The coronavirus disease (COVID) pandemic from 2019 to the present day presented a challenge for applicants in the 2020-2021 match cycle for both training models. Firstly, integrated applicants were unable to perform in-person away rotations. Secondly, applicants had all their interviews performed virtually. About half the applicants in the independent model were able to complete in-person away rotations and in-person interviews, but COVID restrictions created an abrupt change in the middle of the cycle with a transition to virtual experiences. Studies have continued to demonstrate that for the integrated model, applicants within the COVID match cycle were more likely to match at their home institution compared to previous match cycles [3-8]. Additionally, preexisting program connections and regional preferences played a more significant role for these integrated applicants [3,7].

There has not been published literature thus far comparing COVID match cycle outcomes for independent applicants. Prior to COVID, over the last decade, the number of available positions in the independent model has declined with program preference in converting independent programs to the integrated model [2,9]. The independent training model is crucial for applicants who develop an interest in plastic surgery during residency, and current research shows that interest in independent training is not waning [10]. Therefore, it is important for independent applicants to be informed about the various application outcomes during the pandemic match cycle. Like the integrated match, we hypothesize that the independent applicants in the COVID match cycle will match into regional programs at higher rates than in previous pre-COVID match cycles.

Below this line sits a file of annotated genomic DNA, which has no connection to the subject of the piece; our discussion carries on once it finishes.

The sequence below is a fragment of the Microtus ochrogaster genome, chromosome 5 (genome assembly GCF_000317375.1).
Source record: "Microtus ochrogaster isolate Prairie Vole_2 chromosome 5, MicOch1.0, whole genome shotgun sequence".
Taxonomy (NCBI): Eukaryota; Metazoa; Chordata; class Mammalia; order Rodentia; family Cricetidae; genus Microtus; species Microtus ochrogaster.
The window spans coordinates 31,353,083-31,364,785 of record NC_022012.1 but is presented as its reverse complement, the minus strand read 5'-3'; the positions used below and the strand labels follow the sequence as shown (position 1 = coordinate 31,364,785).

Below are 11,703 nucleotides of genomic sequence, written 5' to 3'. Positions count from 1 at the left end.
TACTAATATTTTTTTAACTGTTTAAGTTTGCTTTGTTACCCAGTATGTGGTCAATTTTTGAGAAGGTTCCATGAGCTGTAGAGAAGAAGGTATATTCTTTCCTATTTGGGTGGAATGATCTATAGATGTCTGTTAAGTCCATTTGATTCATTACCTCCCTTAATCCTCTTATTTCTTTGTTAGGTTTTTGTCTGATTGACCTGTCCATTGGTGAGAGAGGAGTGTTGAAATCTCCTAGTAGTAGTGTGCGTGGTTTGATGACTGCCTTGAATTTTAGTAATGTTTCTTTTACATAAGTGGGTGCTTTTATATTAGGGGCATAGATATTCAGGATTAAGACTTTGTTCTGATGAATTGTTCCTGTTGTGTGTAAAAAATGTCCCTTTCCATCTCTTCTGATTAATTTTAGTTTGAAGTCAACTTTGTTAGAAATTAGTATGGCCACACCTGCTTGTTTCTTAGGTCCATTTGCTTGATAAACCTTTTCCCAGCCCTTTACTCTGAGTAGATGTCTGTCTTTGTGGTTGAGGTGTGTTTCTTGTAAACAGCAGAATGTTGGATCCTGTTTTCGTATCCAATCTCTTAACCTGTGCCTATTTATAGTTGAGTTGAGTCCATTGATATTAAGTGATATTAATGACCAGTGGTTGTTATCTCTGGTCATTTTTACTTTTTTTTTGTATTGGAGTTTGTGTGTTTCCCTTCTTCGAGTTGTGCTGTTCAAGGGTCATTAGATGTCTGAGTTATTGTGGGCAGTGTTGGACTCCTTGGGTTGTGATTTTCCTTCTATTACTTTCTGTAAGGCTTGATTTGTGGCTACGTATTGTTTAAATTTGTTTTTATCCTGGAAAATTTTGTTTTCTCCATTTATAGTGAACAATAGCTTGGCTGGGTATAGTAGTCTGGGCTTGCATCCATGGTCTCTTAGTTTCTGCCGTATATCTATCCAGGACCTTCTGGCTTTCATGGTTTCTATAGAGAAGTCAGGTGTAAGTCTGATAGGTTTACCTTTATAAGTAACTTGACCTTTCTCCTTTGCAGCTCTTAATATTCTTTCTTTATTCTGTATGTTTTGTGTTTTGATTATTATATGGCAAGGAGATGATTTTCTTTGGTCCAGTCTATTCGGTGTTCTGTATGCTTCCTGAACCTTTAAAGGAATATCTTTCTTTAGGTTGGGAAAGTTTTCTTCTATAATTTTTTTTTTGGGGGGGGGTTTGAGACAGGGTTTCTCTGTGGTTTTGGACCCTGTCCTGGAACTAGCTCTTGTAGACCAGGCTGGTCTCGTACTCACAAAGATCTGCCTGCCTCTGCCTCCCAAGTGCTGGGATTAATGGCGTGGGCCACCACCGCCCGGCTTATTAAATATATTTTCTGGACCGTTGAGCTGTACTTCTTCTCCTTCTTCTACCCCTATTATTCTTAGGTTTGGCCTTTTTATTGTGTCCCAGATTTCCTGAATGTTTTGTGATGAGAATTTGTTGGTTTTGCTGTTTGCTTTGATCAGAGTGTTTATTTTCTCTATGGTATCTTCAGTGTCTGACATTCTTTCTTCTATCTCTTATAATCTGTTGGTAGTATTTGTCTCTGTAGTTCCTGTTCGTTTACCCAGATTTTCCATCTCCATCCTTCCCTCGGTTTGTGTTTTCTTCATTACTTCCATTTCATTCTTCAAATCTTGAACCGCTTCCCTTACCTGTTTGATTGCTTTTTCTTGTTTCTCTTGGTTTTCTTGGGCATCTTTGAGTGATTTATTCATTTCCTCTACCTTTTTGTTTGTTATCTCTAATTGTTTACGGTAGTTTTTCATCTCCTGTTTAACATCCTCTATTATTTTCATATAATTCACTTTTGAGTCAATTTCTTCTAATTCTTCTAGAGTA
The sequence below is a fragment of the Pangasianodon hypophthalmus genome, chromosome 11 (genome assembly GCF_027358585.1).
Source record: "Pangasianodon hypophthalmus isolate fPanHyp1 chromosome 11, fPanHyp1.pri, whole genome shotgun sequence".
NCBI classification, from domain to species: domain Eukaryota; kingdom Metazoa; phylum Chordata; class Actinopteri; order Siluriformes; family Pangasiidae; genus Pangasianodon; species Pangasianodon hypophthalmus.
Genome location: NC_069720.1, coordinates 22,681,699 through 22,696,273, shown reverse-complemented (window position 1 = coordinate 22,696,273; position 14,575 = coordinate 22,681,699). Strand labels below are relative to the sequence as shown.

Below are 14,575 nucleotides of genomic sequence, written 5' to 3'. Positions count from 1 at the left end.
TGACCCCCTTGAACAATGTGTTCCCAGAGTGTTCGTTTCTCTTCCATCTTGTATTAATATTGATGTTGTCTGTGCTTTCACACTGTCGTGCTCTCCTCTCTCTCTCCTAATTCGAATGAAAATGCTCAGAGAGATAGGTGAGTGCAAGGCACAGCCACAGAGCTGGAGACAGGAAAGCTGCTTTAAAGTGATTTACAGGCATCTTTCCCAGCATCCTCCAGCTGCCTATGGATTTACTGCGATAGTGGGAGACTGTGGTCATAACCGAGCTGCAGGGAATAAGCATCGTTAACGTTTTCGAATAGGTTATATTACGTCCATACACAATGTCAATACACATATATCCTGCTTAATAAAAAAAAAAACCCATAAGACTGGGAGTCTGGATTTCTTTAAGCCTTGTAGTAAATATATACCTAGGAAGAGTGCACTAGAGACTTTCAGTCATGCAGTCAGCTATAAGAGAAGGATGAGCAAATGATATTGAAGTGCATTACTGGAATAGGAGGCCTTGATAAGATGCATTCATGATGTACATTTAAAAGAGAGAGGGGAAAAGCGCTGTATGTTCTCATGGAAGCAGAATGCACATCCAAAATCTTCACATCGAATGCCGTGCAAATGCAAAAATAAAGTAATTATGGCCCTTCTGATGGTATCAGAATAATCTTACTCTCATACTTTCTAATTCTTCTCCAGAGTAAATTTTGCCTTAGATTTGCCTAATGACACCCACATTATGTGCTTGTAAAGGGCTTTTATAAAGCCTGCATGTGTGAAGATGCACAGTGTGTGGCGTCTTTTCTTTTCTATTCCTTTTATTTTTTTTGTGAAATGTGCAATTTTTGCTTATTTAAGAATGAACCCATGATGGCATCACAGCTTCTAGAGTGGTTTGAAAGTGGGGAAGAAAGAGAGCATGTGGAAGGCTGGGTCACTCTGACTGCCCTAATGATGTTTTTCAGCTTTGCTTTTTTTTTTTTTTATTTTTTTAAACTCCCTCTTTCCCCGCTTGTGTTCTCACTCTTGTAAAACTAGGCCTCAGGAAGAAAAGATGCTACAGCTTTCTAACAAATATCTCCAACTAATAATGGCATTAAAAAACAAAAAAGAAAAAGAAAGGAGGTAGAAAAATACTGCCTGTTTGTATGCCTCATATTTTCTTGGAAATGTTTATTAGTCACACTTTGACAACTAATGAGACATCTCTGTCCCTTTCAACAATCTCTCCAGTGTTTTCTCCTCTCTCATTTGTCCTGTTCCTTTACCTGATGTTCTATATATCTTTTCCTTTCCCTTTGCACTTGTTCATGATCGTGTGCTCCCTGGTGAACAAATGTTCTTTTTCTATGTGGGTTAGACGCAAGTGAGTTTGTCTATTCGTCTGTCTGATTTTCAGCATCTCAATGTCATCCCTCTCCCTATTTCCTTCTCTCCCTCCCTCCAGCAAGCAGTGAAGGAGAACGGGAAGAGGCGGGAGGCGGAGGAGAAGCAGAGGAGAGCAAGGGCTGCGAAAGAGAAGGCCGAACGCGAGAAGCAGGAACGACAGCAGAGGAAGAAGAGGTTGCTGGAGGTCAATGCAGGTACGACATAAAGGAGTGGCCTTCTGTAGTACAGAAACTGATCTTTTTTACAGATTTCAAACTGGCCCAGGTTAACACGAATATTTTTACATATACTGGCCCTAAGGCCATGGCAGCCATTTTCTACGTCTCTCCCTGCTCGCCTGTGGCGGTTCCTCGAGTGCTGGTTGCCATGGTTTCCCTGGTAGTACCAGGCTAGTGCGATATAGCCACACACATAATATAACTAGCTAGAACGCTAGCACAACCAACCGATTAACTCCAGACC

Materials & Methods

Using publicly available plastic surgery program websites and social media, data for 2020-2021 (denoted 2021), 2019-2020 (denoted 2020), and 2018-2019 (denoted 2019) was obtained for independent applicants who successfully matched. Data included match year, zip code of plastic surgery program applicants matched at, zip code of residency, zip code of the medical school, and gender. The United States was divided into the following regions: west, midwest, south, and northeast. It was noted whether an applicant’s residency and medical school are in the same or different regions of the plastic surgery program they matched. The years 2019 and 2020 will be grouped as pre-COVID match cycles, and 2021 will be noted as the COVID match cycle.